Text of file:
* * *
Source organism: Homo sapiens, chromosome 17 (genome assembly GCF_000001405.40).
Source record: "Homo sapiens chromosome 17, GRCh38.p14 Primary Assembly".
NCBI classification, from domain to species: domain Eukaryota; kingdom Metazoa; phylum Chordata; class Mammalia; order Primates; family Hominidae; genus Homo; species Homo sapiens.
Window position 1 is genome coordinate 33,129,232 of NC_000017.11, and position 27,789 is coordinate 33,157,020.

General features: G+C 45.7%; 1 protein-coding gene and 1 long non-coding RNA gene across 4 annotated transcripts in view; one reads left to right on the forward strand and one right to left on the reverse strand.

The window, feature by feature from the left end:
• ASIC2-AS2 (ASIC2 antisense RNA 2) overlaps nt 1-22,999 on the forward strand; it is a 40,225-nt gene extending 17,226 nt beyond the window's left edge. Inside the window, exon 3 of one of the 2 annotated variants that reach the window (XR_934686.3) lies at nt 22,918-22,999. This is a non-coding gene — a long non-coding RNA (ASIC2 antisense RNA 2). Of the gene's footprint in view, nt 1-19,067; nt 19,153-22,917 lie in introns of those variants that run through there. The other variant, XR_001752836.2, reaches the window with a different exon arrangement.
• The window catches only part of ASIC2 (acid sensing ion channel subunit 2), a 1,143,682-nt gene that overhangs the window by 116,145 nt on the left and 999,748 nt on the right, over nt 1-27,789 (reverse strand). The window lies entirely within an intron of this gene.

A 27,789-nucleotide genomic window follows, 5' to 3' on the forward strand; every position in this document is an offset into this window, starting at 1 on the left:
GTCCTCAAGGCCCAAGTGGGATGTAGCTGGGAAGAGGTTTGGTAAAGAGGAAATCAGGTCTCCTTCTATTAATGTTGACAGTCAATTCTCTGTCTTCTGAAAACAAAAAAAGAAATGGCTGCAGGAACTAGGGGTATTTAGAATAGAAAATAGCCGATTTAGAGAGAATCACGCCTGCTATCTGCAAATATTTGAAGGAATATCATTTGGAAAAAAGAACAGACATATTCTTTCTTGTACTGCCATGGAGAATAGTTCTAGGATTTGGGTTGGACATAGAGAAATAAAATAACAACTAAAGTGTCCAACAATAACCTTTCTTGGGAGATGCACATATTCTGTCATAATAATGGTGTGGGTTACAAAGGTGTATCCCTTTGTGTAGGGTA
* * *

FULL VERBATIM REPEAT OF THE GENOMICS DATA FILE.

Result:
Source organism: Homo sapiens, chromosome 17 (genome assembly GCF_000001405.40).
Source record: "Homo sapiens chromosome 17, GRCh38.p14 Primary Assembly".
NCBI classification, from domain to species: domain Eukaryota; kingdom Metazoa; phylum Chordata; class Mammalia; order Primates; family Hominidae; genus Homo; species Homo sapiens.
Window position 1 is genome coordinate 33,129,232 of NC_000017.11, and position 27,789 is coordinate 33,157,020.

General features: G+C 45.7%; 1 protein-coding gene and 1 long non-coding RNA gene across 4 annotated transcripts in view; one reads left to right on the forward strand and one right to left on the reverse strand.

The window, feature by feature from the left end:
• ASIC2-AS2 (ASIC2 antisense RNA 2) overlaps nt 1-22,999 on the forward strand; it is a 40,225-nt gene extending 17,226 nt beyond the window's left edge. Inside the window, exon 3 of one of the 2 annotated variants that reach the window (XR_934686.3) lies at nt 22,918-22,999. This is a non-coding gene — a long non-coding RNA (ASIC2 antisense RNA 2). Of the gene's footprint in view, nt 1-19,067; nt 19,153-22,917 lie in introns of those variants that run through there. The other variant, XR_001752836.2, reaches the window with a different exon arrangement.
• The window catches only part of ASIC2 (acid sensing ion channel subunit 2), a 1,143,682-nt gene that overhangs the window by 116,145 nt on the left and 999,748 nt on the right, over nt 1-27,789 (reverse strand). The window lies entirely within an intron of this gene.

A 27,789-nucleotide genomic window follows, 5' to 3' on the forward strand; every position in this document is an offset into this window, starting at 1 on the left:
GTCCTCAAGGCCCAAGTGGGATGTAGCTGGGAAGAGGTTTGGTAAAGAGGAAATCAGGTCTCCTTCTATTAATGTTGACAGTCAATTCTCTGTCTTCTGAAAACAAAAAAAGAAATGGCTGCAGGAACTAGGGGTATTTAGAATAGAAAATAGCCGATTTAGAGAGAATCACGCCTGCTATCTGCAAATATTTGAAGGAATATCATTTGGAAAAAAGAACAGACATATTCTTTCTTGTACTGCCATGGAGAATAGTTCTAGGATTTGGGTTGGACATAGAGAAATAAAATAACAACTAAAGTGTCCAACAATAACCTTTCTTGGGAGATGCACATATTCTGTCATAATAATGGTGTGGGTTACAAAGGTGTATCCCTTTGTGTAGGGTA